Living with Metastatic Breast Cancer with Carol Smith

Today, it’s estimated that at least 154,000 people in the U.S. have Stage IV, or metastatic, breast cancer. Although metastatic breast cancer currently cannot be cured, it can still be treated – focusing on living a longer, healthier life with breast cancer. In this episode, Carol Smith shares her story of living with MBC.

About Carol

Carol Smith is living with metastatic breast cancer. Carol was diagnosed with stage one hormone receptor-positive, HER2 negative breast cancer in 2013.

After back pain in 2015 and an MRI, she found out that the breast cancer had moved into her spine and was then diagnosed with stage four or metastatic breast cancer.

Carol focuses on living a healthy livestype and enjoys running, tennis, and previously completed a half a marathon every month.


Adam: [00:00] No matter how long ago someone was diagnosed with metastatic breast cancer and no matter the struggles someone faces today, there are likely other people who share the same challenges. Today it’s estimated that at least one hundred and fifty-four thousand people in the US have stage four or metastatic breast cancer. Although metastatic breast cancer currently cannot be cured, it can be treated focusing on living a longer, healthier life with breast cancer. Today I have the pleasure and honor of talking with Carol Smith. Carol, welcome to the show. 

Carol: [00:30] Thanks Adam, glad to be here.

Adam: [00:31] Well, give us a little bit about your story. Tell us about you. 

Carol: [00:34] I was diagnosed with stage one hormone receptor-positive, HER2 negative breast cancer in 2013. That’s a pretty common type of breast cancer and it was a small tumor in my breast, so to treat it, I had two surgeries to try to get all of the tumor out, four rounds of chemotherapy and then thirty rounds of radiation to try to get rid of all the cancer. I then went on taMoxifen after my treatment and then started living my life, continuing, try to go back to a normal life. I was eating right. I was running, I played tennis. I was in the best shape of my life doing about half a marathon every month. 

Adam: [01:11] Wow. 

Carol: [01:12] Yeah, and then in late 2015 I started having some back pain and it got worse and worse and we did an MRI and found out that the breast cancer had moved into my spine. This was not bone cancer, this is breast cancer that had moved into my spine, then was diagnosed with stage four or metastatic breast cancer. So I had surgery to shore that up on one of my vertebrae and radiation on a couple of other spots in addition to the first spot where the cancer was seen. Started on some drugs to try to keep the cancer at bay because this, as you said, is not curable, but it is treatable. So I started on a new drug at the time, which was called Ibrance and then a complimentary drug called Letrozole. I also started a bone-strengthening drug to make sure my bones were healthy, even though I had cancer in them. Not that long after that, I had some more cancer in my bones, so I switched up the Letrozole to another drug called Faslodex and I stayed on that combination for a total of about two years.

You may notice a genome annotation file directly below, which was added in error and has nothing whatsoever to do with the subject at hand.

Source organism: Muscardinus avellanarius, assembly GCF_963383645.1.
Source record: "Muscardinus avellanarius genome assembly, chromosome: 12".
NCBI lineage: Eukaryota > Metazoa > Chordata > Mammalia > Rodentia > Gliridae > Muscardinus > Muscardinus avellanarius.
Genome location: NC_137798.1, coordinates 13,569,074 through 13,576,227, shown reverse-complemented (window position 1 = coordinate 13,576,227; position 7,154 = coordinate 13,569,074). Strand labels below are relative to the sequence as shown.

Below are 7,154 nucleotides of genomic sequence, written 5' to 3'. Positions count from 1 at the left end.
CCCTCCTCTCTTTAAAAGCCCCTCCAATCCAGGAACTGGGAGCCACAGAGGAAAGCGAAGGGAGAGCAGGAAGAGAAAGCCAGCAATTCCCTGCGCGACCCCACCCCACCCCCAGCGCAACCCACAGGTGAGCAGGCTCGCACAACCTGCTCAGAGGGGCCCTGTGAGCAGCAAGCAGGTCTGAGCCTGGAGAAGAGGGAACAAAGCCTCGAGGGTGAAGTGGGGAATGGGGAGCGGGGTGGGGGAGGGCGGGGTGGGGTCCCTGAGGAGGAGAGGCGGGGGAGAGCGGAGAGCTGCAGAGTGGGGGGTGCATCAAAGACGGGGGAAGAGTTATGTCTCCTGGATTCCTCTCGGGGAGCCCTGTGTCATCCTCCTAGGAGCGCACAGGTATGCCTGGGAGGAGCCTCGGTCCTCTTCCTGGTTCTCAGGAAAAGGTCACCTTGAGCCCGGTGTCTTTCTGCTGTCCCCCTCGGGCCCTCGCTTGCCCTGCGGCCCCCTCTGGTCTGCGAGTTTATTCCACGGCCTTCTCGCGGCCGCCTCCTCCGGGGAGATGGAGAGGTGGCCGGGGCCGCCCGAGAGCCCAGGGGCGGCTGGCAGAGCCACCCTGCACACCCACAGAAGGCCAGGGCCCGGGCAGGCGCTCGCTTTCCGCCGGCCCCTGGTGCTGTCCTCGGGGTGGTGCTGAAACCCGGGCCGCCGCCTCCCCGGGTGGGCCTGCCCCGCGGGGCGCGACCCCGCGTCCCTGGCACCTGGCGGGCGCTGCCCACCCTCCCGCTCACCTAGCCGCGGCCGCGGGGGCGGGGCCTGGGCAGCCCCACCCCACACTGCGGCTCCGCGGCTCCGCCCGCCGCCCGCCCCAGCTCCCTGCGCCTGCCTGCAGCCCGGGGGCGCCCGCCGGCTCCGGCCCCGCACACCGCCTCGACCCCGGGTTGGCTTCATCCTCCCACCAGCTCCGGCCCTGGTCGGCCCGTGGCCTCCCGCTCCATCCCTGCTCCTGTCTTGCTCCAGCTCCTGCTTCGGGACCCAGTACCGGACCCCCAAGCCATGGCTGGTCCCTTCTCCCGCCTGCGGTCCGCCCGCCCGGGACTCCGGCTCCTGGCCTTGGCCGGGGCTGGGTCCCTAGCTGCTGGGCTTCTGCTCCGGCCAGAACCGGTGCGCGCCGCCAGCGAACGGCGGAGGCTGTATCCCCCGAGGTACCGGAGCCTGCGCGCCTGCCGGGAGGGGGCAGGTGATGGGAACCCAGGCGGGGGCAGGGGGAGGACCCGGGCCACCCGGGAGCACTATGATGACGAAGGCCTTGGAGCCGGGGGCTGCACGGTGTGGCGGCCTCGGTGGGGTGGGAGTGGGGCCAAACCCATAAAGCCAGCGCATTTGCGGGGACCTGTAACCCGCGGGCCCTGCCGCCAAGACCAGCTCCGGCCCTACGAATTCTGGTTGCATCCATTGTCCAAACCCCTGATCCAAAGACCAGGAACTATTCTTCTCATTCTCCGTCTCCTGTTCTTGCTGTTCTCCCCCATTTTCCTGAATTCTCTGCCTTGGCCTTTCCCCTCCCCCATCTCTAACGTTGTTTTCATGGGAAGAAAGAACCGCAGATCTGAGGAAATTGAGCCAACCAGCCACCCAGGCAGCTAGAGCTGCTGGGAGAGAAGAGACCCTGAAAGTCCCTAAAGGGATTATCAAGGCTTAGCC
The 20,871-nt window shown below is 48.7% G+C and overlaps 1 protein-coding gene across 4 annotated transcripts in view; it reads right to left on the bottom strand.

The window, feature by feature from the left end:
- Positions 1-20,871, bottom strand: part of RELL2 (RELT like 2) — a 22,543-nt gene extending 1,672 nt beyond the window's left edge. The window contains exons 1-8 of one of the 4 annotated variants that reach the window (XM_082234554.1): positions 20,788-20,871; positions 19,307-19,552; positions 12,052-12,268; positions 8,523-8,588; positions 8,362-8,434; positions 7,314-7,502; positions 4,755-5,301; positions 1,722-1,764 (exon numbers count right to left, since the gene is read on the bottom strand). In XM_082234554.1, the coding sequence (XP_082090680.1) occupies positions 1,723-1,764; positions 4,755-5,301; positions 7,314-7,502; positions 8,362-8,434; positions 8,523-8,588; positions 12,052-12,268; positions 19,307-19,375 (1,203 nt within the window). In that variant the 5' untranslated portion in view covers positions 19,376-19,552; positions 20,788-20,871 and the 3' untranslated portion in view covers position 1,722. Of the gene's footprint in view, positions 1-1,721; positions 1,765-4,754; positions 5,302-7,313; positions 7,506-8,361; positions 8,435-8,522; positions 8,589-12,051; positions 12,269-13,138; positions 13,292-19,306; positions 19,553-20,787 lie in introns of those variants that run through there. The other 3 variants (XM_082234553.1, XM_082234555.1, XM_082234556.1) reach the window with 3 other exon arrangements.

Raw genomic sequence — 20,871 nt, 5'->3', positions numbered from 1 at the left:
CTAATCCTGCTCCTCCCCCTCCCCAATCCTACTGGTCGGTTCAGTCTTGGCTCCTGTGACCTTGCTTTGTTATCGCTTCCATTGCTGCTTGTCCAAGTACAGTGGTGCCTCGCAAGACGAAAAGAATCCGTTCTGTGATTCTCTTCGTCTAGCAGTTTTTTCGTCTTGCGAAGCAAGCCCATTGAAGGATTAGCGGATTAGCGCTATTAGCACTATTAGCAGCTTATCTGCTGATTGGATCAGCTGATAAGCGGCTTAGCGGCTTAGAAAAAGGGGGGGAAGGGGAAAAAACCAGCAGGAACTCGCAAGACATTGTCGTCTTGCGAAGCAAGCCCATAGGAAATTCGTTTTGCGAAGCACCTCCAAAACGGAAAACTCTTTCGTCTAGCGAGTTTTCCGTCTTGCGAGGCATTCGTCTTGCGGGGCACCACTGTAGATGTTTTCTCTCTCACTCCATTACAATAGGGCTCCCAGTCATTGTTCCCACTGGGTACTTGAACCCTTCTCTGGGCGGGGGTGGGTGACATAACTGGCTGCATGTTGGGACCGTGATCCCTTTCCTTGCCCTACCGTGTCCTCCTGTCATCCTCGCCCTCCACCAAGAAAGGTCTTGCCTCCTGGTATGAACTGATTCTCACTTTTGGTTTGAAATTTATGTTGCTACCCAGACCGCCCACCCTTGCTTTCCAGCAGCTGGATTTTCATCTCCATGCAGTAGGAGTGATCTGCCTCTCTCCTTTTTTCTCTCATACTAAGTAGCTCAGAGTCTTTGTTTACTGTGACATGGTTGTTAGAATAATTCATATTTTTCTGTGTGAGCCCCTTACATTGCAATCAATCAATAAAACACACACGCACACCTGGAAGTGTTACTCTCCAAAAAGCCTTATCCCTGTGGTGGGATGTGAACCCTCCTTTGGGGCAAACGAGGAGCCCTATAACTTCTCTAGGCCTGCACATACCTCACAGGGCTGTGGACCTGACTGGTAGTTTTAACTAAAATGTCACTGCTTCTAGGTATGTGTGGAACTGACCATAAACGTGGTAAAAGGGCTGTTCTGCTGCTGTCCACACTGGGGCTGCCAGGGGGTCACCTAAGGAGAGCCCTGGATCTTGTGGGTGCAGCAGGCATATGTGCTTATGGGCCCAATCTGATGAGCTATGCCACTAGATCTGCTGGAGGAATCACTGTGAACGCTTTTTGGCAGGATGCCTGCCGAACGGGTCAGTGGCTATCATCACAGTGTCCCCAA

[02:04] So in February last year I found out that the cancer had moved to my liver as well, not fun to hear about, so I had to change drugs again and this time I moved to a drug called Capecitabine which is also called Xeloda. And that drug worked for a little over a year and then found out that I have more cancer in my liver, and so about a month ago I started on another set of drugs called Verzenio, and we’ll know actually probably later today if the drug is working. I had some blood tests actually this morning to see if that drug combination is holding back the cancer or if I may have to switch drugs again. 

Adam: [02:41] Wow. 

Carol: [02:43] Yeah, I know and I’ll be on some kind of medication for the rest of my life basically trying to keep the cancer from progressing as long as possible, but it’s very likely, to be real, that it will kill me in the next few years given the statistics. 

Adam: [02:55] Wow, that is quite the journey and I imagine a lot to overcome. So just walk us through just a little bit more about it, just so we can understand a little bit more about what metastatic breast cancer is. So what does that actually mean? What is that?